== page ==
Last week, the Iranian regime’s media reported that the mullahs had been successful in launching a new satellite named ‘Khayyam’. From the regime’s officials to those loyal to the regime, many people expressed their happiness about this ‘homegrown masterpiece’, even before it was launched.
At the same time, the regime’s president Ebrahim Raisi rushed to the stage to praise this ‘Iranian project’, while the regime’s media praised the work of the ‘Young Hezbollahi government.’
In the hope of recovering its lost prestige, dominance, and credibility among the people in society, both in the region and globally, the regime has been constantly fabricating scientific and military successes. This time, however, the tumult surrounding this domestically created satellite did not last long.
Shortly after the regime’s hubbub, the embassy of Russia in Iran announced that the satellite had been built by them, after several requests from the regime.
This announcement was such a disgrace that the regime’s media, like the Fars news agency, were forced to edit their news and publications. To clear up this mess, Issa Zarehpour, the regime’s minister of communications, ridiculously claimed that “since the first day, we had said that the Khayyam satellite was created by Russia.”
The regime’s spokesman Ali Bahadori Jahromi later said that the regime is planning to order three more satellites from the same model as the Khayyam. On his Twitter account, he wrote, the “construction of three more Khayyam satellites in collaboration with Iranian scientists is on the regime’s agenda.”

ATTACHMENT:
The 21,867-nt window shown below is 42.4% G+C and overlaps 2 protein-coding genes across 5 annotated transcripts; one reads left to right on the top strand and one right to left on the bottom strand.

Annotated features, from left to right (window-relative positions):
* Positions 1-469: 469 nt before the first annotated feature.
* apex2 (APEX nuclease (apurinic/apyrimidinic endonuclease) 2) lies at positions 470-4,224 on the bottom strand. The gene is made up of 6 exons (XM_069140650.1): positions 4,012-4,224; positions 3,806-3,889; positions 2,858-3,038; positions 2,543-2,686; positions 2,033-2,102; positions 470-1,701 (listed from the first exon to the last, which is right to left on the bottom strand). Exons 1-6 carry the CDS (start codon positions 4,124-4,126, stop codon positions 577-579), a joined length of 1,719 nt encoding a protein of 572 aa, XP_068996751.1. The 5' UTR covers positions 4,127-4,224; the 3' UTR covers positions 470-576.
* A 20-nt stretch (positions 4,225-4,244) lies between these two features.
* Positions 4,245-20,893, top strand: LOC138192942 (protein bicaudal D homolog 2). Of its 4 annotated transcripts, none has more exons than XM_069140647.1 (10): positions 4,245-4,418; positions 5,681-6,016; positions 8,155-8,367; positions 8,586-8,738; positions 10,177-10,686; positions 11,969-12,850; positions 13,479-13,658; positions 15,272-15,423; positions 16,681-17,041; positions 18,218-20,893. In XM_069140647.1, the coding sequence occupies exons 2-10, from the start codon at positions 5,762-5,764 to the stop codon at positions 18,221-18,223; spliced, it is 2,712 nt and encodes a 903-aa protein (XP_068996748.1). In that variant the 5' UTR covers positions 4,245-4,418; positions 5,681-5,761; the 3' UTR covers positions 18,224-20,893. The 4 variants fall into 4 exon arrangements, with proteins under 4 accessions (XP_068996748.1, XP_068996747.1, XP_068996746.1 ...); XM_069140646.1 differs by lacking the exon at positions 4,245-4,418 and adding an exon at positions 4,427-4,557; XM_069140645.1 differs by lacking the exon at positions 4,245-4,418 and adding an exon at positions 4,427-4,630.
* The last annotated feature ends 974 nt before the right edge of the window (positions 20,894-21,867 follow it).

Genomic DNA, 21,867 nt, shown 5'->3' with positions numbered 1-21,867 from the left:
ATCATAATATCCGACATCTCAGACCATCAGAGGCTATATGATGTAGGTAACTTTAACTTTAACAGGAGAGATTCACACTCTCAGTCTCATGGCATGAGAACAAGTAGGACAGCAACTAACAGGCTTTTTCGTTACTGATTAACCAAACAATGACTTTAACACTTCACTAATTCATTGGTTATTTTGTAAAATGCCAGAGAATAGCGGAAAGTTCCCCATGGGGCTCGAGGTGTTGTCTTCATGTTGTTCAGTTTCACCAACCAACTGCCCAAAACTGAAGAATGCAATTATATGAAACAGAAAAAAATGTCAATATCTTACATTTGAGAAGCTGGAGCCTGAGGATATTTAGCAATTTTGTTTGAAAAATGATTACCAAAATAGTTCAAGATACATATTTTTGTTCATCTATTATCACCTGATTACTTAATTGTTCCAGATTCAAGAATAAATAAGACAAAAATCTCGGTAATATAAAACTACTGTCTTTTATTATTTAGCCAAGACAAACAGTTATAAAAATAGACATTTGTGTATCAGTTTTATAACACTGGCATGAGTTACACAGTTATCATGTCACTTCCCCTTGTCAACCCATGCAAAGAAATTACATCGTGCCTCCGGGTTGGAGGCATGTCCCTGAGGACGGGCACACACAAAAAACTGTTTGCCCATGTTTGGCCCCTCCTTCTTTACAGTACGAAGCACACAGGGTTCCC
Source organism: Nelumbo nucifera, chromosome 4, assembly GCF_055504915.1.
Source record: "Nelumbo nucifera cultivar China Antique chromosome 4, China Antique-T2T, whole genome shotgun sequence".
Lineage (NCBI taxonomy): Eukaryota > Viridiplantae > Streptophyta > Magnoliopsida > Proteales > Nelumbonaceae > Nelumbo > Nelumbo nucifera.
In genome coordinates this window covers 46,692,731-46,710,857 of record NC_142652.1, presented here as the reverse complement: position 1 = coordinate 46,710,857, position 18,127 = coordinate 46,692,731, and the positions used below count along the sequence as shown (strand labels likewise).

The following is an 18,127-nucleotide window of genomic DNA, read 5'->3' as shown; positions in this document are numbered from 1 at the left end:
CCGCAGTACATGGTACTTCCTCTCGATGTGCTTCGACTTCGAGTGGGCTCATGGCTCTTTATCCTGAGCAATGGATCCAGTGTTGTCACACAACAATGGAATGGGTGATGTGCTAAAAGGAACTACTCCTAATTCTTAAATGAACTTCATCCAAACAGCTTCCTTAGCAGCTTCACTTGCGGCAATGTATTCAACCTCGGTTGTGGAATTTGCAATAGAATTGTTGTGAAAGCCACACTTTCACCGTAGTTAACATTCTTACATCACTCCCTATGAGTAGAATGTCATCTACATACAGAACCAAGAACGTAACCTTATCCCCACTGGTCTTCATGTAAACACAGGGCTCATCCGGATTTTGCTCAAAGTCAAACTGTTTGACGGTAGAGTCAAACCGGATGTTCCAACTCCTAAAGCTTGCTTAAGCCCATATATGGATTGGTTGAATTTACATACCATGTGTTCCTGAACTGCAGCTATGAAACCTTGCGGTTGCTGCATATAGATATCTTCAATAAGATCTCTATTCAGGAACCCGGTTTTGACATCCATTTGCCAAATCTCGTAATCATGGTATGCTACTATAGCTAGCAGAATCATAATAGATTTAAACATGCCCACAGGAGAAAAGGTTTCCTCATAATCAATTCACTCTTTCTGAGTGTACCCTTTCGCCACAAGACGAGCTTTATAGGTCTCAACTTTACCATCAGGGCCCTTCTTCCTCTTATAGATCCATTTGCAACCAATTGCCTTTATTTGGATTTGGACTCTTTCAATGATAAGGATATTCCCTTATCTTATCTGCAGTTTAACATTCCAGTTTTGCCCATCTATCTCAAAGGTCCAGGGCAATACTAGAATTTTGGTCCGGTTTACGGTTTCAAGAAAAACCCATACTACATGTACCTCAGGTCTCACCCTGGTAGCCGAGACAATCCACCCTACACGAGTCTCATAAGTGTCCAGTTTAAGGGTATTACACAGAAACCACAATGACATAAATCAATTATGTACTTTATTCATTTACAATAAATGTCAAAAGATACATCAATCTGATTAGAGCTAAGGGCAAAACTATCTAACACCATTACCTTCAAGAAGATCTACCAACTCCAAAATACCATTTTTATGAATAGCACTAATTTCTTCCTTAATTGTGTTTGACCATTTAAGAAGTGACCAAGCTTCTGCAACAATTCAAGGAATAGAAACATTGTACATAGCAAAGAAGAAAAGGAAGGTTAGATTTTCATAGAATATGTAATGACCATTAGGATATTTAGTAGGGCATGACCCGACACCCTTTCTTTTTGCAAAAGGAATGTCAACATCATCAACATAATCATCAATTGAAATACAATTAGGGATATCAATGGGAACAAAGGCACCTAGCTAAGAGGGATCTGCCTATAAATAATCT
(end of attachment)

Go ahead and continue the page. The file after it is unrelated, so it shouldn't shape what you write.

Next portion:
The strange part of the story is that some of the state-run media outlets, like the Basirat newspaper, are brazen enough to claim that the regime is capable of sending a human into space. In the past, the regime’s media has reported many times about the launch of satellites of other countries, saying that these events are not a “scientific achievement” at all, so the recent contradictions have caused the regime’s jubilations to be senseless.
On March 22, 2021, the regime’s YJC news agency announced that “Russia launched satellites of 18 countries.” They clearly have no pride in asking and taking help from a developed country to launch their missile. This latest project explains the regime’s wasting of the country’s wealth and resources on warmongering, instead of boosting scientific and industrial development.
Alireza Naimi, the general director of space exploitation and operations of the regime’s Space Organization, announced that it will not be possible to use the images of this satellite for at least 4 months.
This is not the first time that the regime claimed that it has successfully sent a homegrown satellite into orbit. One was reportedly launched two years ago, and a second one earlier this year. The second satellite, Nour-2, was launched into space without any specific usage, but the regime claimed that it had been designed to execute civilian missions.
Neither Nour-1 nor Nour-2, are likely to become operational anytime soon, instead becoming a disaster and embarrassment for the regime. At that time of the launches, the Squadron, part of the new US Space Command, reported that they did observe that any of the satellites had reached orbit.
The more concerning part is while the regime claims that its space projects are in favor of civilian space projects, due to the regime’s nature, we should consider that the regime will likely use these satellites in favor of military operations, especially by supporting its proxy forces with images of their claimed enemies.
Last week, the Washington Post reported that the satellite was designed to expand the regime’s spy and military abilities. The report stated that the Khayyam satellite is based on a Kanopus-V surveillance satellite and includes a camera with a high 1.2-meter resolution.